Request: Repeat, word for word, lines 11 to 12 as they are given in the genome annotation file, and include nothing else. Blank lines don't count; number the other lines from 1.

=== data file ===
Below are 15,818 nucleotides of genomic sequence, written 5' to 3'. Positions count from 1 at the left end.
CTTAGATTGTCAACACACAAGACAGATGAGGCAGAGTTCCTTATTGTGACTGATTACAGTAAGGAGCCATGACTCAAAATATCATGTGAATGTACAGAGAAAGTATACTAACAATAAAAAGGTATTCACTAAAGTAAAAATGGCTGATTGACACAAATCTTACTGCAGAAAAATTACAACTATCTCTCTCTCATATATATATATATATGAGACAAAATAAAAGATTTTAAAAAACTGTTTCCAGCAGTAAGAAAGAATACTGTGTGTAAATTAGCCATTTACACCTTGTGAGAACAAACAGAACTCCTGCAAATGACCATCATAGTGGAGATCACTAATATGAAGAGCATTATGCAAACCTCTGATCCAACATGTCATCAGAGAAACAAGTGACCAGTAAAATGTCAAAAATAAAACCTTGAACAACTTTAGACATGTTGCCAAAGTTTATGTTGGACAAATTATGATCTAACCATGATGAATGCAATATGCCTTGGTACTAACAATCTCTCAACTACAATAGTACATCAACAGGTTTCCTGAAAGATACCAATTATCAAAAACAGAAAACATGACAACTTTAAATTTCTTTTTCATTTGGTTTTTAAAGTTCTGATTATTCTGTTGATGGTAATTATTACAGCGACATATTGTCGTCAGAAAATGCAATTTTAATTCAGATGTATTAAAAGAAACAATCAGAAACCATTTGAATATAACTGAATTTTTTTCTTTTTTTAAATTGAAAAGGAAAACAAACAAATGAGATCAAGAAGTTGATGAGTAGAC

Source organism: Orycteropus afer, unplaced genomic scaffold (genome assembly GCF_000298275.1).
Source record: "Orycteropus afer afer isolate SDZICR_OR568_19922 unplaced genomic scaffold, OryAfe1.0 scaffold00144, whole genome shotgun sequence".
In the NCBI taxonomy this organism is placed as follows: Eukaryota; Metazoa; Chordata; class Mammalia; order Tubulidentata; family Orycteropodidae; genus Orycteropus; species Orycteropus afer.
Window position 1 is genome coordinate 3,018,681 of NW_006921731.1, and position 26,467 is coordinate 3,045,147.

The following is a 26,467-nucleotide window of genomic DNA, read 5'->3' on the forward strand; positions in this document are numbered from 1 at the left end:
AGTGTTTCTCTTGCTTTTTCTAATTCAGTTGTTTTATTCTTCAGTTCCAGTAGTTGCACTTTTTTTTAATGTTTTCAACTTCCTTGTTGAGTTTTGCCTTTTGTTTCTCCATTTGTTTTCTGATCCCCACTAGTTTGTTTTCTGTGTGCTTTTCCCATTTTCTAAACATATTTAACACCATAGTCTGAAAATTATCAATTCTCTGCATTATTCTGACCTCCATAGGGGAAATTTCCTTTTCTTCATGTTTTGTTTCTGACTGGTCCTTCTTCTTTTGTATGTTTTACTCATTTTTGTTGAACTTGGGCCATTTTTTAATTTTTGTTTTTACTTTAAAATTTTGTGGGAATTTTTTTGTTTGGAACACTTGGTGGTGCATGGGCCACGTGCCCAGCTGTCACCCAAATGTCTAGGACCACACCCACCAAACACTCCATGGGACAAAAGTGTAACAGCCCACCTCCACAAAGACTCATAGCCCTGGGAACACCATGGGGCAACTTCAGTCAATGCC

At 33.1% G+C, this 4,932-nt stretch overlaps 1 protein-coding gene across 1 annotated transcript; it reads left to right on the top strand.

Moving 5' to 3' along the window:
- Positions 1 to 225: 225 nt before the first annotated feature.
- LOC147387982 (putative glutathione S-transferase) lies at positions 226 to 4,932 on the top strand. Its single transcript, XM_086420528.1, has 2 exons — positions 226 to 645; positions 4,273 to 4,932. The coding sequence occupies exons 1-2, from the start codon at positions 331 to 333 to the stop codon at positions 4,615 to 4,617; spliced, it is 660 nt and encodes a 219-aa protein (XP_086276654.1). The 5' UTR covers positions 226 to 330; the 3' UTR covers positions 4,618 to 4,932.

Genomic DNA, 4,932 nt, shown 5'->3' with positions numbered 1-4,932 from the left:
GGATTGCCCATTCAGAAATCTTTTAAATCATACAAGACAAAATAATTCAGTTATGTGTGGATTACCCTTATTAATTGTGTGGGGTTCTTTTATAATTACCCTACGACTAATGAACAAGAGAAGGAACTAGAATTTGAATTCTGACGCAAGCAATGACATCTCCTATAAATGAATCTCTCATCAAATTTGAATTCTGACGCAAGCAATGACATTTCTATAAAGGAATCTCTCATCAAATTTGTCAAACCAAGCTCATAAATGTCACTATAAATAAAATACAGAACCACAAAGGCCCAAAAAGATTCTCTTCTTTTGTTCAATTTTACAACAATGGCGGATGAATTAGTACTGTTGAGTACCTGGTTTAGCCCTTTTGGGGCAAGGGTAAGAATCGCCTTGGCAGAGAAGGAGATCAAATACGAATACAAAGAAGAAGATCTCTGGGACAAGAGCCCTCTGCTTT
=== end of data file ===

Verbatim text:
- Positions 1 to 225: 225 nt before the first annotated feature.
- LOC147387982 (putative glutathione S-transferase) lies at positions 226 to 4,932 on the top strand. Its single transcript, XM_086420528.1, has 2 exons — positions 226 to 645; positions 4,273 to 4,932. The coding sequence occupies exons 1-2, from the start codon at positions 331 to 333 to the stop codon at positions 4,615 to 4,617; spliced, it is 660 nt and encodes a 219-aa protein (XP_086276654.1). The 5' UTR covers positions 226 to 330; the 3' UTR covers positions 4,618 to 4,932.